Everyone in tennis must have stopped in their tracks on Wednesday when world No 1 Ashleigh Barty suddenly announced her retirement from the sport, less than two months after lifting the Australian Open title.
At just 25, Barty was also the reigning Wimbledon champion, having overcome Karolina Pliskova last summer in a memorable three-set final. But she will not be returning to defend her crown this year.
Barty is due to give a press conference in Brisbane on Thursday, but in the meantime she recorded a brief and tearful Instagram interview with her close friend and former doubles partner Casey Dellacqua.
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An emotional Barty told Dellacqua: “I don’t have the physical drive, the emotional want, and everything it takes to challenge yourself for the very top level any more. I am spent. Physically I have nothing more to give.”
As Barty added, “I’ll never ever, ever stop loving tennis. It’ll always be a massive part of my life. But now I think it’s important that I get to enjoy the next phase of my life as Ash Barty the person not Ash Barty the athlete.”
This shock decision echoed other abrupt and early retirements that have been announced by previous luminaries of women’s tennis.
Martina Hingis was just 22 when she retired for the first time, citing chronic injury, while Justine Henin was also world No 1 when she quit at 25.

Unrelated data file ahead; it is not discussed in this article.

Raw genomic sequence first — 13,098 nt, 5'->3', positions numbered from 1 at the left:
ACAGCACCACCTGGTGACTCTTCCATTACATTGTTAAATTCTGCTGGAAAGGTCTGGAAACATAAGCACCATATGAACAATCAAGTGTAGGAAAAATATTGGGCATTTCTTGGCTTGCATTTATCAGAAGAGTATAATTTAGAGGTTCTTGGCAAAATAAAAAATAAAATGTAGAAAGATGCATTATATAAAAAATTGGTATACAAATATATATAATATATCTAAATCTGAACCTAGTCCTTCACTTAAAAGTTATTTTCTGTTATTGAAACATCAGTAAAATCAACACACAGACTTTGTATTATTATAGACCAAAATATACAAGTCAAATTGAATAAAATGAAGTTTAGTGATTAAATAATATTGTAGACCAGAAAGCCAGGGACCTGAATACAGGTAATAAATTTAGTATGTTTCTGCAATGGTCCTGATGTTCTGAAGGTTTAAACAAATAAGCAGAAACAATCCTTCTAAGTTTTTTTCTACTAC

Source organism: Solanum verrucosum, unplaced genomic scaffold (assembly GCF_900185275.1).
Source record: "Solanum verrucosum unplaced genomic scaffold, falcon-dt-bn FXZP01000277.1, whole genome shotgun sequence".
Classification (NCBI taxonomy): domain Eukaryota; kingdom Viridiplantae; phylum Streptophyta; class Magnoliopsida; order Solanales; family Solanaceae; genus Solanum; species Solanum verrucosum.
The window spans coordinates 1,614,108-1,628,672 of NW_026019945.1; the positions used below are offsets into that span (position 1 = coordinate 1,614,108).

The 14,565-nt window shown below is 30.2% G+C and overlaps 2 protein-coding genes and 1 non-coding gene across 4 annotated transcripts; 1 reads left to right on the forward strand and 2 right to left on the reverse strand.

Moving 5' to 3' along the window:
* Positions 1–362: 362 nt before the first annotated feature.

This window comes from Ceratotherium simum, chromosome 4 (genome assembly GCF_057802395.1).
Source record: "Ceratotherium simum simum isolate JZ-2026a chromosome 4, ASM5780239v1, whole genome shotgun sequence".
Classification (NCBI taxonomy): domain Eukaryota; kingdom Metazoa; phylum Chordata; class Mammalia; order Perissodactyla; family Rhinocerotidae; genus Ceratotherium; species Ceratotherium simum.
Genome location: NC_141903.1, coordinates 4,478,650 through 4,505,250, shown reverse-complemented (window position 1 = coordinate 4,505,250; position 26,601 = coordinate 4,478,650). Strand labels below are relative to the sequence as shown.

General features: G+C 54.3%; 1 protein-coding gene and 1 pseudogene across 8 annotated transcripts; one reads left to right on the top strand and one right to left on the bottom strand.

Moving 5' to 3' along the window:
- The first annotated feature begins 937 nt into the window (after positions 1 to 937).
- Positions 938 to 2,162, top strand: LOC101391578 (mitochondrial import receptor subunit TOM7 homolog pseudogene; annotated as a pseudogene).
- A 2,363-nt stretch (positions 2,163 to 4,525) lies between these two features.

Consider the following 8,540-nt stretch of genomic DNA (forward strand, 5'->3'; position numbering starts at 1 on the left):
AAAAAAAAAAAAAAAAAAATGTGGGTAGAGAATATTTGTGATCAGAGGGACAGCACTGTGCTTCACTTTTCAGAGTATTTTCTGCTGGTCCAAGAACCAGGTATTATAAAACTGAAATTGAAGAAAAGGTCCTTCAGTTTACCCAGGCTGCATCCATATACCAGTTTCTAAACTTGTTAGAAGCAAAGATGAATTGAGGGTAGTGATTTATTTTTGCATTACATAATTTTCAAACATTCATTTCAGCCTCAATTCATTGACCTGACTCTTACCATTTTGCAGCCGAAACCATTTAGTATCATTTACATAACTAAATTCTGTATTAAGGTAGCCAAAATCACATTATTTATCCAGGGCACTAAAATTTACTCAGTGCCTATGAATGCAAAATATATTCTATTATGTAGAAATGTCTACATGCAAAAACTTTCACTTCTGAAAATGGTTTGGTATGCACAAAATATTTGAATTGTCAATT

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Kim Clijsters was 24 when she retired for the first time, although like Hingis she would later return for a successful second innings.
Having married her boyfriend and given birth to a baby girl, Clijsters went on to add three more major titles to the US Open she had already won.
While Barty’s passion for tennis has never been in doubt, she has always struggled with the travel involved in the sport.
As an Australian on the world tour, it is difficult to take any breaks to visit family and friends once the season starts, and she was away from home for a whopping five straight months last year.
She previously stepped away from the game as an 18-year-old to live a more normal life – a period in which she represented the Brisbane Heat cricket team in the Women’s Big Bash League.
Barty has since said that her cricketing break, which lasted roughly a year and a half, had given her a chance to work on her mental health.
In an interview with Dellacqua on Wednesday, she explained: “It [retirement] is something I’ve been thinking about for a long time. Wimbledon last year changed a lot for me as a person. [It was] my dream, my the one true dream that I wanted in tennis, that really changed my perspective. And I just had that gut feeling after Wimbledon, and had spoken to my team quite a lot about it.
“There was just a little part of me that wasn’t quite satisfied, wasn’t quite fulfilled,” Barty added.
“And then came the challenge of the Australian Open. That for me just feels like the most perfect way to celebrate what an amazing journey my tennis career has been. Now I want to chase after some other dreams that I’ve always wanted to do, and to have that really healthy balance.”
Barty has lifted three of the four major trophies, with the odd one out being the US Open. She also won 25 of her final 27 matches, dating back to the start of last year’s Wimbledon.
Her successor as world No 1 will be the 20-year-old Pole Iga Swiatek, who has just won back-to-back titles in Doha and Indian Wells.
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